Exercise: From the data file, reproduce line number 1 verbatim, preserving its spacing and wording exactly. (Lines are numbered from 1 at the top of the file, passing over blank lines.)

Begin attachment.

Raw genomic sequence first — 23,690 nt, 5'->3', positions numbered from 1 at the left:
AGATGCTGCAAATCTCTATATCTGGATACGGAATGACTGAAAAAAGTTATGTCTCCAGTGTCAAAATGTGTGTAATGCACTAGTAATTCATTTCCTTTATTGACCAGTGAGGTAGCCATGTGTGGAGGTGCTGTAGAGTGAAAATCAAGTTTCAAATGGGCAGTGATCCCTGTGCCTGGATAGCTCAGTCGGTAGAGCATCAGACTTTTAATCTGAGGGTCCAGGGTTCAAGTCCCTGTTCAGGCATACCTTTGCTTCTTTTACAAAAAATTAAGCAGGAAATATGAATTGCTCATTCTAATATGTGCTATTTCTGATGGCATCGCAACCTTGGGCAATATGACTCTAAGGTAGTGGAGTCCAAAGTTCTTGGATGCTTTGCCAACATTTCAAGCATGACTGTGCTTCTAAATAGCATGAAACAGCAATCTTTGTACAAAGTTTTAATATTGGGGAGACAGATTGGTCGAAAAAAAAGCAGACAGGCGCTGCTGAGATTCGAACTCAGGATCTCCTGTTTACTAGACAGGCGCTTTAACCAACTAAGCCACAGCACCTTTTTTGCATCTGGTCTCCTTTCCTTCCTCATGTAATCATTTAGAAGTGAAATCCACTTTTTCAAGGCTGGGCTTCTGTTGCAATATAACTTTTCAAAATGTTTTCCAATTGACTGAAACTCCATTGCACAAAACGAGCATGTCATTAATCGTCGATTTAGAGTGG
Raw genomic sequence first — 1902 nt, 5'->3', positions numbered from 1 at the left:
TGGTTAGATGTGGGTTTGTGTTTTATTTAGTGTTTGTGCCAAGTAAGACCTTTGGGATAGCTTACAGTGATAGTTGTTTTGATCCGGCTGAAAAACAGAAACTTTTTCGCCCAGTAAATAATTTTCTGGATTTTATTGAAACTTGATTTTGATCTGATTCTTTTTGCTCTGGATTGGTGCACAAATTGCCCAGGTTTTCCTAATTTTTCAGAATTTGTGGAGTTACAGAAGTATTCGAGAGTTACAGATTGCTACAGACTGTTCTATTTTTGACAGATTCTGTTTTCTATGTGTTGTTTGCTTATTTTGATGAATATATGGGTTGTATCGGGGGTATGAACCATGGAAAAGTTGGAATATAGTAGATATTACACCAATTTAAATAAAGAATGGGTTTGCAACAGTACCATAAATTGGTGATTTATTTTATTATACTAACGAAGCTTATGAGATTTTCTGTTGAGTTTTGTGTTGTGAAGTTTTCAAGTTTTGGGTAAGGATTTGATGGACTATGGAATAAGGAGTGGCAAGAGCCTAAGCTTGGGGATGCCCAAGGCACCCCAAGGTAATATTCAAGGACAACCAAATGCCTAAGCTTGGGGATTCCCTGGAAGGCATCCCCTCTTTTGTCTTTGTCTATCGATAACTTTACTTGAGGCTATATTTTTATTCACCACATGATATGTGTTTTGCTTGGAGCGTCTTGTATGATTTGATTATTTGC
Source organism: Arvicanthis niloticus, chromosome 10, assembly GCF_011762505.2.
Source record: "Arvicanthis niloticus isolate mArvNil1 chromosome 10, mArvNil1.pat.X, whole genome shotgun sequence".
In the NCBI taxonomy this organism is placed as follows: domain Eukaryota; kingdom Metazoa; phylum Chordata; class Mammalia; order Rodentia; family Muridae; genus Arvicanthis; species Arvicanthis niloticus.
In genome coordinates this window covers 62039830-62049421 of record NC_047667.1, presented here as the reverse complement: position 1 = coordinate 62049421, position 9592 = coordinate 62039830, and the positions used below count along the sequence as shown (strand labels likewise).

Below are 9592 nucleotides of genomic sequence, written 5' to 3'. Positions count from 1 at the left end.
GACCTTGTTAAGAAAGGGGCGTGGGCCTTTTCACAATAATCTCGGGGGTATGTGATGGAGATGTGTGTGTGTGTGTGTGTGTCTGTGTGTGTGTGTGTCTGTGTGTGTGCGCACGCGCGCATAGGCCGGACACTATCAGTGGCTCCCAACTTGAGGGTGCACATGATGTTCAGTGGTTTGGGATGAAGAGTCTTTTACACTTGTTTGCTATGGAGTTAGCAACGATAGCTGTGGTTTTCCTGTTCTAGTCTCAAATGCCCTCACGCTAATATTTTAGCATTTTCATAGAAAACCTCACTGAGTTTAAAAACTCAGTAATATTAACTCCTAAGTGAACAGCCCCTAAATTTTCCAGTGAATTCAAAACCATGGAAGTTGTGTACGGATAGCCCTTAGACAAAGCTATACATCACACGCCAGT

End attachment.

Raw genomic sequence first — 23,690 nt, 5'->3', positions numbered from 1 at the left: